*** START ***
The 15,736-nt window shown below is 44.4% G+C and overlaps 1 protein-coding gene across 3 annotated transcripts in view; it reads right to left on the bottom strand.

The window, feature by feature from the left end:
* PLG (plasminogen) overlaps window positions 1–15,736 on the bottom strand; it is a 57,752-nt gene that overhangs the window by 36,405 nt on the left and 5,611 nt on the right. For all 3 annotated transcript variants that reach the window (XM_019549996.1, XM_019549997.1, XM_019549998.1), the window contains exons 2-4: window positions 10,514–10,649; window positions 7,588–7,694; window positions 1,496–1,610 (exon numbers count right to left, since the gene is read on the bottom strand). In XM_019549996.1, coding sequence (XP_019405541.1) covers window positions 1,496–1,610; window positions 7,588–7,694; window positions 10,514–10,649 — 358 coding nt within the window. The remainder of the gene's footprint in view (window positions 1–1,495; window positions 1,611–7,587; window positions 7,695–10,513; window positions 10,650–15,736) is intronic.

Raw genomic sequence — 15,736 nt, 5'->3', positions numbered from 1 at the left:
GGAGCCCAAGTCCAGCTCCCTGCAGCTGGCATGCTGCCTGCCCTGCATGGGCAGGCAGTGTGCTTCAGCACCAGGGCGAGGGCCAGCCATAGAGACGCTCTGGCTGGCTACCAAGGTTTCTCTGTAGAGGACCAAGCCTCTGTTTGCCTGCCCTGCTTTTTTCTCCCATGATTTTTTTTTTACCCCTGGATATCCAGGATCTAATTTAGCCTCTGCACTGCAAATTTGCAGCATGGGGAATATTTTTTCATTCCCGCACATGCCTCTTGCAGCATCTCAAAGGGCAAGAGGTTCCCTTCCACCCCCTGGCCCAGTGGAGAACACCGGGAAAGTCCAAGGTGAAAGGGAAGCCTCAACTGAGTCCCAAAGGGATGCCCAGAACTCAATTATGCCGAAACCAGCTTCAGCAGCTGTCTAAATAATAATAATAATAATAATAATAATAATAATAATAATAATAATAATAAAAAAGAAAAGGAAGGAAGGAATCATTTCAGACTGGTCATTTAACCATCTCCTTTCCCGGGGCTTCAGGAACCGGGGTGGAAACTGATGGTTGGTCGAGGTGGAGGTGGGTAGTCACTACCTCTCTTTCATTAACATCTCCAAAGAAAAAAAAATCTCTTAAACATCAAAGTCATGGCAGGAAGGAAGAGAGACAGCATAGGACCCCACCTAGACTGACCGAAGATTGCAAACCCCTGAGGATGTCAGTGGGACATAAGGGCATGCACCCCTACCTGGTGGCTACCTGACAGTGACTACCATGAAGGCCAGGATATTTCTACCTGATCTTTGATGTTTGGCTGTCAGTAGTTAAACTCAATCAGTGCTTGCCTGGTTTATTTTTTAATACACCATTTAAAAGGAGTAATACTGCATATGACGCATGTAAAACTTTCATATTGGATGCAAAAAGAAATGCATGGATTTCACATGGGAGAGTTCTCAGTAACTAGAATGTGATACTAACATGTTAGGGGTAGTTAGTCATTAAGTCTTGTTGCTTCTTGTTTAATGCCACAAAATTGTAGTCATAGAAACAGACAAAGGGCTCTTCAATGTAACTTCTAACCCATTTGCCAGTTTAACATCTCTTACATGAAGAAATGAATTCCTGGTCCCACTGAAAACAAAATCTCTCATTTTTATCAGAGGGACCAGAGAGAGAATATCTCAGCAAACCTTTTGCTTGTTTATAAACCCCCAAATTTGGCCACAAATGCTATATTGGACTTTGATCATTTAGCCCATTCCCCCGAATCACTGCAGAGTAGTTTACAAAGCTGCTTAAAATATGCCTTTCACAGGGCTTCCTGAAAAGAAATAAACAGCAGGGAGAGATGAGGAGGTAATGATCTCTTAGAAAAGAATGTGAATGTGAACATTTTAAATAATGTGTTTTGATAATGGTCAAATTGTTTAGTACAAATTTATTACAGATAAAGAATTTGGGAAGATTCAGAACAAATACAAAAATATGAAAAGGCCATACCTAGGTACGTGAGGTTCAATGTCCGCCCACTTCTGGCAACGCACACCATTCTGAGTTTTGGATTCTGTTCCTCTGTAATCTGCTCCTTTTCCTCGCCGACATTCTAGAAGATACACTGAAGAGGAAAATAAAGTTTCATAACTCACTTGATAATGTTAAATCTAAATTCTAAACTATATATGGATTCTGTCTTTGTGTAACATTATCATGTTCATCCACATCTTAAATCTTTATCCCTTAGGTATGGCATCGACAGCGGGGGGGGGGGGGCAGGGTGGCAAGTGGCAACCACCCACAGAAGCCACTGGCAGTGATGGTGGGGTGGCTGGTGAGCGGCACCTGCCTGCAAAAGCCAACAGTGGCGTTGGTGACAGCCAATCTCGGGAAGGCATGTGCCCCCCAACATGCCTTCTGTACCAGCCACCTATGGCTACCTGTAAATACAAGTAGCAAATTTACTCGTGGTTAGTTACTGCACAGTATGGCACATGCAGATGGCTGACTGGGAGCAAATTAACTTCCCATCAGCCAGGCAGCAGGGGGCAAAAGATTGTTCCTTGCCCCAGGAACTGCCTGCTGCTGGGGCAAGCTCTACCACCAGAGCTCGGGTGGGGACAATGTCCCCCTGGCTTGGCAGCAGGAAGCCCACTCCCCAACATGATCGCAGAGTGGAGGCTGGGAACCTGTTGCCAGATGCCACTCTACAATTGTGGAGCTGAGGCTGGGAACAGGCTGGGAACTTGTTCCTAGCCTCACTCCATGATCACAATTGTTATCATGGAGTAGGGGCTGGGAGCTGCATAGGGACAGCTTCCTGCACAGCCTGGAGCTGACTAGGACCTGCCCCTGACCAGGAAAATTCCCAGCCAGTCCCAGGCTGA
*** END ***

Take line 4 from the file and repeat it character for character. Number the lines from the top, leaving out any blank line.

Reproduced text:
Raw genomic sequence — 15,736 nt, 5'->3', positions numbered from 1 at the left: